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Meet Reas The Whippet—Now America's Fastest Dog

Meet Reas, the male white-and-blonde whippet who just won the American Kennel Club's Fastest Dog USA competition 2021.

Meet Reas The Whippet—Now America's Fastest Dog

Reas bolted ahead of the competition to win the second-annual Fastest Dog USA competition.

The three-year-old ran a 100-yard dash in 5.769 seconds or 35.45 miles per hour. That's 0.5777 of a second faster than last year’s winner, Phelan, a mixed-breed rescue dog whose winning time was 6.346 seconds, or 32.3 miles per hour. This year, 250 dogs from 154 breeds competed—more than double the number of competitors in last year’s inaugural race. Phelan's attempting to defend his title resulted in a fifth-place finish, with a time of 6.485 seconds.

The American Kennel Club calls this contest the Fast CAT Invitational—short for coursing ability test. It's part of the AKC’s annual National Championship, a series of competitions that culminates with Best in Show.

For Fast CAT, each dog competes in two categories at preliminary trials, held earlier this week. The first, the Pure Speed category, which recognizes the top 10 dogs in their height class for their speed. The second, Speed of the Breed, which determines the top 10 dogs that run the fastest over the average for their breed.

Whippets, a breed of English sighthound, a group of breeds with lean physiques, long legs, and narrow heads that allow them to reach high speeds.

Descended from greyhounds, whippets are smaller but possess the same sleek build and gentle disposition.

Reas (pronounced REES) isn’t just a speedster, though.

“He likes to do all the stuff,” says Lindsay Gluth, of Michigan City, Indiana, who co-owns Reas with her fiancé, Matt Manetti. She listed a few favorites: dock diving, Frisbee, and barn hunting. But Gluth and Manetti didn’t enter Reas into any of those events here at AKC, opting instead to focus on Fast CAT—a decision that paid off.

The two fastest dogs of each breed participated in the finals race—an average of three 100-yard trials, which was held December 17 at the Orange County Convention Center.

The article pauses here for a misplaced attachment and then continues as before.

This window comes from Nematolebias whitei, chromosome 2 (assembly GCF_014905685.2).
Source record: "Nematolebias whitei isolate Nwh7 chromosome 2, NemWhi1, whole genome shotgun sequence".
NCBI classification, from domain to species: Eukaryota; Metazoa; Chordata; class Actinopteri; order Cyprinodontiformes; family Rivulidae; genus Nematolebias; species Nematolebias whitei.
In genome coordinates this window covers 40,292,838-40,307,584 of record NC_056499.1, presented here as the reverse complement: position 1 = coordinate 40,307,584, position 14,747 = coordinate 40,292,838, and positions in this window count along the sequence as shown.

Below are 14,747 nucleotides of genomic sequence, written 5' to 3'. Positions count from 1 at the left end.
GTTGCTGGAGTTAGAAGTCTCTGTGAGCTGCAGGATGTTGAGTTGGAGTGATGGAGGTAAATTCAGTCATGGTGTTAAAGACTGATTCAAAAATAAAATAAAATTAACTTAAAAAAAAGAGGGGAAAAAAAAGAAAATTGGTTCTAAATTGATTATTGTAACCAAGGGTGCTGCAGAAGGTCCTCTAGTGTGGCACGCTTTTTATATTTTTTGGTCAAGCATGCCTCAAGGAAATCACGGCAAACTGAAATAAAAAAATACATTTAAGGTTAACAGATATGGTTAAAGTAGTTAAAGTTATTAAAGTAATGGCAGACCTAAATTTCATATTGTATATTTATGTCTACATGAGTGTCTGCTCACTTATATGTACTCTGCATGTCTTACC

The event is open to all AKC-registered dogs at least a year old, including mixed breeds, which the club refers to as all-American dog.

“Any dog can give it a go, and I think that appeals to people,” says Brandi Hunter Munden, AKC’s vice president of public relations and communications.

Part of the fun of Fast CAT, Munden says, is watching so many different breeds participate in the event. You might see, for instance, a basset hound running the track after a greyhound, or a Pekingese on the heels of a Great Dane.

During the competition, dogs chase a moving lure. Their owners often stand at the finish line, cheering them on. Such a partnership is thousands of years in the making, Brian Hare, a canine cognition researcher at Duke University, says via email.

“Dogs have a unique ability to understand our body language, or our cooperative communicative intentions, in a way that no other species can—including our closest living relatives, the great apes,” says Hare, who has written several books on dog evolution and behavior.

As long as 40,000 years ago, wolves in Germany or Siberia began to hang around human settlements, drawn by food scraps. The friendliest and least skittish animals formed relationships with people, helping them hunt and protecting their homes. Over time, these wolves domesticated themselves into the modern dog—and all its diverse breeds—that we know today.

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